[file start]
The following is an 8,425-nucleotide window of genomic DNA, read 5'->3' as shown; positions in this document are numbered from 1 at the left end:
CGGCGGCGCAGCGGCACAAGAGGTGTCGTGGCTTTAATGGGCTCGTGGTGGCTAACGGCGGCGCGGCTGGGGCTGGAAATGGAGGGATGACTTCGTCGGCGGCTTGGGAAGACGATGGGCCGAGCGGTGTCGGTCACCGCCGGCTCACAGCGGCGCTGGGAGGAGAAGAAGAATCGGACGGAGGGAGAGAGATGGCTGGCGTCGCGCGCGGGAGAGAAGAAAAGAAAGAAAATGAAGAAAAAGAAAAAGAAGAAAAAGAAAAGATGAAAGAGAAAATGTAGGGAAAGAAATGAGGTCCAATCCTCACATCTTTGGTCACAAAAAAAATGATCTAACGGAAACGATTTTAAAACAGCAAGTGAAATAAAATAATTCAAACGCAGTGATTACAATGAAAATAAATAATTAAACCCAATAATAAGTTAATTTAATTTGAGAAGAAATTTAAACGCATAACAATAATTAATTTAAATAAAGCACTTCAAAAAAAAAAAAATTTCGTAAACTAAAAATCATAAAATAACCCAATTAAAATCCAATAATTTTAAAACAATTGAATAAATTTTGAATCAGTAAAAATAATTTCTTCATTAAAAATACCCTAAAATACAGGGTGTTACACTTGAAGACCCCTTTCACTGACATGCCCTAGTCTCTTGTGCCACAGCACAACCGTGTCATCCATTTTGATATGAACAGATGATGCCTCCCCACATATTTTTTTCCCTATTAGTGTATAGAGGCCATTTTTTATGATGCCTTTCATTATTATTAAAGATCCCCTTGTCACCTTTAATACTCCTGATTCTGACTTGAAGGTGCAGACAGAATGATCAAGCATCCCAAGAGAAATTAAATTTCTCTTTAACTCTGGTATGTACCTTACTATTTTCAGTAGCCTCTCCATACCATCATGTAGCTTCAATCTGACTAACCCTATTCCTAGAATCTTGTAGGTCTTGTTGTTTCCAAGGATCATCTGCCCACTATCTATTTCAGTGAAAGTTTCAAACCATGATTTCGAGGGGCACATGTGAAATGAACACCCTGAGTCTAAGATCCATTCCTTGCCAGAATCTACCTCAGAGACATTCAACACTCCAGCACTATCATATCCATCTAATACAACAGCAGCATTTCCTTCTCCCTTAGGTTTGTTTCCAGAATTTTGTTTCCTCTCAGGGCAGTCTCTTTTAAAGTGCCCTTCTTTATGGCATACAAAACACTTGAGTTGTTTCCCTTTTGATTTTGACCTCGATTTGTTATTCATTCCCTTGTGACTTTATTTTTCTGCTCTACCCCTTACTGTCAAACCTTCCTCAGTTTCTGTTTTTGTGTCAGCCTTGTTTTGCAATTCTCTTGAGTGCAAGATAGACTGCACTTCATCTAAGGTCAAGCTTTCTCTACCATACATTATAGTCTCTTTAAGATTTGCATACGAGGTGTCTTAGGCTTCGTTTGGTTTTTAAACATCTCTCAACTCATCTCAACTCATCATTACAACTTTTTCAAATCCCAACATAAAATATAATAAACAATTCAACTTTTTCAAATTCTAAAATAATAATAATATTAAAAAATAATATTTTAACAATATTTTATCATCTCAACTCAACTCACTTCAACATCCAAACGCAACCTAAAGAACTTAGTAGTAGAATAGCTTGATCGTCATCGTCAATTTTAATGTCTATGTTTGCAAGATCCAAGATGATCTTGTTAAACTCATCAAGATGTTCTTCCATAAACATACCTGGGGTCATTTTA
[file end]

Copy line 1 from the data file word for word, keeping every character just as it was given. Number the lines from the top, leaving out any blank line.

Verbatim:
The following is an 8,425-nucleotide window of genomic DNA, read 5'->3' as shown; positions in this document are numbered from 1 at the left end: